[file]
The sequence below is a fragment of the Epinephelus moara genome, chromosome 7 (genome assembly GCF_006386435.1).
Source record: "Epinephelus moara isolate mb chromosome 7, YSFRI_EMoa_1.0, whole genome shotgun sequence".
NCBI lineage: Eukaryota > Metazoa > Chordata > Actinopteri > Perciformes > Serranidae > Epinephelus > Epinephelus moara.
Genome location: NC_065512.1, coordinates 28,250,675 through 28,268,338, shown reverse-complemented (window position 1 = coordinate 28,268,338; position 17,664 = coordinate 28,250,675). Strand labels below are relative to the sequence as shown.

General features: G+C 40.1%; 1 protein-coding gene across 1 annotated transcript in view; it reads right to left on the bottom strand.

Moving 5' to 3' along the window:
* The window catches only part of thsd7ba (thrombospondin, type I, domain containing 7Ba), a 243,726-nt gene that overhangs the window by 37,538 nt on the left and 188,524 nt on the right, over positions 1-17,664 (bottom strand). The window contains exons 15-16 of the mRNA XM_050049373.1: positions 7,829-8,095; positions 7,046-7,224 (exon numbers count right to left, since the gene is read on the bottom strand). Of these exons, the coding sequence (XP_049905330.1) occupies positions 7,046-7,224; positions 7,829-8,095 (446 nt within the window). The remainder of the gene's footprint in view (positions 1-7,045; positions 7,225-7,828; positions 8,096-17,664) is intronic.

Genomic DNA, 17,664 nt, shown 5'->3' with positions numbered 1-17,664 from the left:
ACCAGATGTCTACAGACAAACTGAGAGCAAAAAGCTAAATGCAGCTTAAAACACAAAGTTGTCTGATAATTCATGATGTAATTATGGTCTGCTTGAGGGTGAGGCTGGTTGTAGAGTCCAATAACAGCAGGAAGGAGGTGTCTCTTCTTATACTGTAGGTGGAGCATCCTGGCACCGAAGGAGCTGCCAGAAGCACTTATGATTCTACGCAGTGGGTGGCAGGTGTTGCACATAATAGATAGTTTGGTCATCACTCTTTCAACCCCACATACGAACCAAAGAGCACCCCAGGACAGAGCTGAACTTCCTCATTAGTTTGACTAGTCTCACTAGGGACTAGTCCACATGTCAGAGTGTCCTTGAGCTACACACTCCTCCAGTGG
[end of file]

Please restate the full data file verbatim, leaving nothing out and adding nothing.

The sequence below is a fragment of the Epinephelus moara genome, chromosome 7 (genome assembly GCF_006386435.1).
Source record: "Epinephelus moara isolate mb chromosome 7, YSFRI_EMoa_1.0, whole genome shotgun sequence".
NCBI lineage: Eukaryota > Metazoa > Chordata > Actinopteri > Perciformes > Serranidae > Epinephelus > Epinephelus moara.
Genome location: NC_065512.1, coordinates 28,250,675 through 28,268,338, shown reverse-complemented (window position 1 = coordinate 28,268,338; position 17,664 = coordinate 28,250,675). Strand labels below are relative to the sequence as shown.

General features: G+C 40.1%; 1 protein-coding gene across 1 annotated transcript in view; it reads right to left on the bottom strand.

Moving 5' to 3' along the window:
* The window catches only part of thsd7ba (thrombospondin, type I, domain containing 7Ba), a 243,726-nt gene that overhangs the window by 37,538 nt on the left and 188,524 nt on the right, over positions 1-17,664 (bottom strand). The window contains exons 15-16 of the mRNA XM_050049373.1: positions 7,829-8,095; positions 7,046-7,224 (exon numbers count right to left, since the gene is read on the bottom strand). Of these exons, the coding sequence (XP_049905330.1) occupies positions 7,046-7,224; positions 7,829-8,095 (446 nt within the window). The remainder of the gene's footprint in view (positions 1-7,045; positions 7,225-7,828; positions 8,096-17,664) is intronic.

Genomic DNA, 17,664 nt, shown 5'->3' with positions numbered 1-17,664 from the left:
ACCAGATGTCTACAGACAAACTGAGAGCAAAAAGCTAAATGCAGCTTAAAACACAAAGTTGTCTGATAATTCATGATGTAATTATGGTCTGCTTGAGGGTGAGGCTGGTTGTAGAGTCCAATAACAGCAGGAAGGAGGTGTCTCTTCTTATACTGTAGGTGGAGCATCCTGGCACCGAAGGAGCTGCCAGAAGCACTTATGATTCTACGCAGTGGGTGGCAGGTGTTGCACATAATAGATAGTTTGGTCATCACTCTTTCAACCCCACATACGAACCAAAGAGCACCCCAGGACAGAGCTGAACTTCCTCATTAGTTTGACTAGTCTCACTAGGGACTAGTCCACATGTCAGAGTGTCCTTGAGCTACACACTCCTCCAGTGG